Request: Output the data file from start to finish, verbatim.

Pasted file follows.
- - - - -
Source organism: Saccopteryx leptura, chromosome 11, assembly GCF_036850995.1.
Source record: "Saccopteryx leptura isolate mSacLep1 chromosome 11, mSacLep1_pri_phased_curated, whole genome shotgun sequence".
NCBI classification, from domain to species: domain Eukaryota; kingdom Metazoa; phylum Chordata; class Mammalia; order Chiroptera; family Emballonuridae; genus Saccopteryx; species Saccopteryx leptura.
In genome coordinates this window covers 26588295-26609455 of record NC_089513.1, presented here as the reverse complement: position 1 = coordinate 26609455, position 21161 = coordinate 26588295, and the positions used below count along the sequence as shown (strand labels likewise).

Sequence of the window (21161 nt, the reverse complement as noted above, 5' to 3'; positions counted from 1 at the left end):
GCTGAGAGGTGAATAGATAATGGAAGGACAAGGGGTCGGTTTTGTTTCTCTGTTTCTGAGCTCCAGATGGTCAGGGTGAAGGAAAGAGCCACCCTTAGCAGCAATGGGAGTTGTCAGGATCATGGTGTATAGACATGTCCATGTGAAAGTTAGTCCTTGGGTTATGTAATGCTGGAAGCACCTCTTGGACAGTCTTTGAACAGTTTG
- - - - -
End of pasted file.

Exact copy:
Source organism: Saccopteryx leptura, chromosome 11, assembly GCF_036850995.1.
Source record: "Saccopteryx leptura isolate mSacLep1 chromosome 11, mSacLep1_pri_phased_curated, whole genome shotgun sequence".
NCBI classification, from domain to species: domain Eukaryota; kingdom Metazoa; phylum Chordata; class Mammalia; order Chiroptera; family Emballonuridae; genus Saccopteryx; species Saccopteryx leptura.
In genome coordinates this window covers 26588295-26609455 of record NC_089513.1, presented here as the reverse complement: position 1 = coordinate 26609455, position 21161 = coordinate 26588295, and the positions used below count along the sequence as shown (strand labels likewise).

Sequence of the window (21161 nt, the reverse complement as noted above, 5' to 3'; positions counted from 1 at the left end):
GCTGAGAGGTGAATAGATAATGGAAGGACAAGGGGTCGGTTTTGTTTCTCTGTTTCTGAGCTCCAGATGGTCAGGGTGAAGGAAAGAGCCACCCTTAGCAGCAATGGGAGTTGTCAGGATCATGGTGTATAGACATGTCCATGTGAAAGTTAGTCCTTGGGTTATGTAATGCTGGAAGCACCTCTTGGACAGTCTTTGAACAGTTTG